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Frank Rich (Criterion Collection) reads Mike Nichols’ 1968 film as a text that anticipates a cultural revolution
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Dustin Hoffman
Before there was “the Sixties,” there was the relatively more tranquil 1960s. To appreciate the cultural excitement whipped up by The Graduate, it’s useful to recall that it belongs to that quieter part of the decade before the apocalypse. At the time of the film’s Christmas week release in 1967, the national divisions over civil rights and the Vietnam War were raging, but the explosions of 1968—Lyndon Johnson’s abdication, the assassinations of Martin Luther King Jr. and Robert Kennedy, the Chicago riots—were still months away. Yet somehow this movie, technically a romantic comedy with a nominally happy ending, caught the drift of the boomer generation’s growing alienation from the status quo and captured a new zeitgeist that was in the air but had yet to fully take hold. That it did so is all the more impressive given that The Graduate contains not a single reference to a contemporary headline. The characters are uniformly upper-middle-class (or wealthier) and white. The protagonist, Benjamin Braddock, may have just graduated from college but he seems not to have heard of pot, and his many anxieties do not include a fear of the draft. When plot complications propel him from Los Angeles to the University of California in Berkeley, we don’t meet that campus’s radicals but instead some unreconstructed frat guys who seem to have been living in a bubble since the Eisenhower fifties. Just the same, intimations of a brewing youth rebellion ripple through the entire film. The Graduate, an elegant exemplar of old-school high-end Hollywood filmmaking,anticipates the counterculture without ever enlisting in it. [Read More]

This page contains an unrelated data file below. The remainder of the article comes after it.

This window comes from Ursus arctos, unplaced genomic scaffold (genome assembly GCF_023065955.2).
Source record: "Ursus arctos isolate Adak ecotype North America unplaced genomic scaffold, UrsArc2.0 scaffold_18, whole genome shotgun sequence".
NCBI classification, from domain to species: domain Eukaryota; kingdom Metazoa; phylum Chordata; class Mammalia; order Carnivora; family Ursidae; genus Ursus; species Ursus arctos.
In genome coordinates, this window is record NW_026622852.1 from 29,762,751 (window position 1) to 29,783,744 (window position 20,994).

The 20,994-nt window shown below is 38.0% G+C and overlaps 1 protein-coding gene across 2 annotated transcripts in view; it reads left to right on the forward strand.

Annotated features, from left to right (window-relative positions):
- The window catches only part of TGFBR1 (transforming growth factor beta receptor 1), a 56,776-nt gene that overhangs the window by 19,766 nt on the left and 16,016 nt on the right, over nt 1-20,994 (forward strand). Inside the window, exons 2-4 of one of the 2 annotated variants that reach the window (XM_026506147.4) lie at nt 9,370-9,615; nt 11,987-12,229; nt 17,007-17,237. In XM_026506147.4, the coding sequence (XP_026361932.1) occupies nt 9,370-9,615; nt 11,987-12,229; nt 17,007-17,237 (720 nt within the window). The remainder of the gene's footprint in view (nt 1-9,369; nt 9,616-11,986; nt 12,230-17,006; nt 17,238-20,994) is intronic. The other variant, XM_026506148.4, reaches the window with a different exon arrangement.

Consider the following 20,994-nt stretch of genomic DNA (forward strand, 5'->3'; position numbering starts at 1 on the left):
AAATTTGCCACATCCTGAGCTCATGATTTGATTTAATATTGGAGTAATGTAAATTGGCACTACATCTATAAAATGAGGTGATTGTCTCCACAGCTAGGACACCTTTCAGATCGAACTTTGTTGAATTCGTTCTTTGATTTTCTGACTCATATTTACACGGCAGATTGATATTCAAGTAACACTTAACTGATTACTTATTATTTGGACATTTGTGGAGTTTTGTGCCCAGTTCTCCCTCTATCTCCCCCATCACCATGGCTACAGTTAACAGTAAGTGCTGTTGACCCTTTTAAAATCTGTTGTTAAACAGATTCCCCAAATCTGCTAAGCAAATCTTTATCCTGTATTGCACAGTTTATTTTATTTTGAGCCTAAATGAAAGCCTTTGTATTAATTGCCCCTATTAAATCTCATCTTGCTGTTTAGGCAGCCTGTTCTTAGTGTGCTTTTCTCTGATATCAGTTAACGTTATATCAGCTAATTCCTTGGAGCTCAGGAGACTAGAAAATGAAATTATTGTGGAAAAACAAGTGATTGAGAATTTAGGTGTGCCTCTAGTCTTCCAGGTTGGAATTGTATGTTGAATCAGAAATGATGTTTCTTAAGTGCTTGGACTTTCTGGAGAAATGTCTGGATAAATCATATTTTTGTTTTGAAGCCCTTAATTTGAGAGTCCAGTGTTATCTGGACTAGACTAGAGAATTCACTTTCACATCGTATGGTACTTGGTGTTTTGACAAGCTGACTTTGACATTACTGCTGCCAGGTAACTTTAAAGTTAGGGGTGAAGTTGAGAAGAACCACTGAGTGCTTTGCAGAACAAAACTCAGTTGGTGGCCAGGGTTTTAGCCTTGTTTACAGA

Critics respond to Paul Thomas Anderson’s 2014 film, the first adaptation of a Thomas Pynchon novel

Peter Bradshaw (The Guardian)

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Uncorrected Proof of Thomas Pynchon’s Inherent Vice

After a publishing career of more than 50 years, Thomas Pynchon has finally allowed one of his novels to be filmed. Inherent Vice, which has been adapted and directed by Paul Thomas Anderson, is all about a stoner private detective named Larry “Doc” Sportello in 1970 southern California, called in by an ex-girlfriend to investigate the sinister disappearance of her married lover. It is an occult mystery upon which Doc attempts to shed light using the torch he still carries for her.

The resulting movie is a delirious triumph: a stylish-squared meeting of creative minds, a swirl of hypnosis and symbiosis, with Pynchon’s prose partly assigned to a narrating character and partly diversified into funky dialogue exchanges. Each enigmatic narrative development is a twist of the psychedelic kaleidoscope. (more…)

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William S. Burroughs in Paris

From BBC Radio 4:

Think of American writers in Paris and the chances are the first people to come to mind are the Lost Generation of the 1920s – Fitzgerald, Hemingway, Stein and friends. But a period every bit as significant in the development of American letters and the culture more broadly is often overlooked. (more…)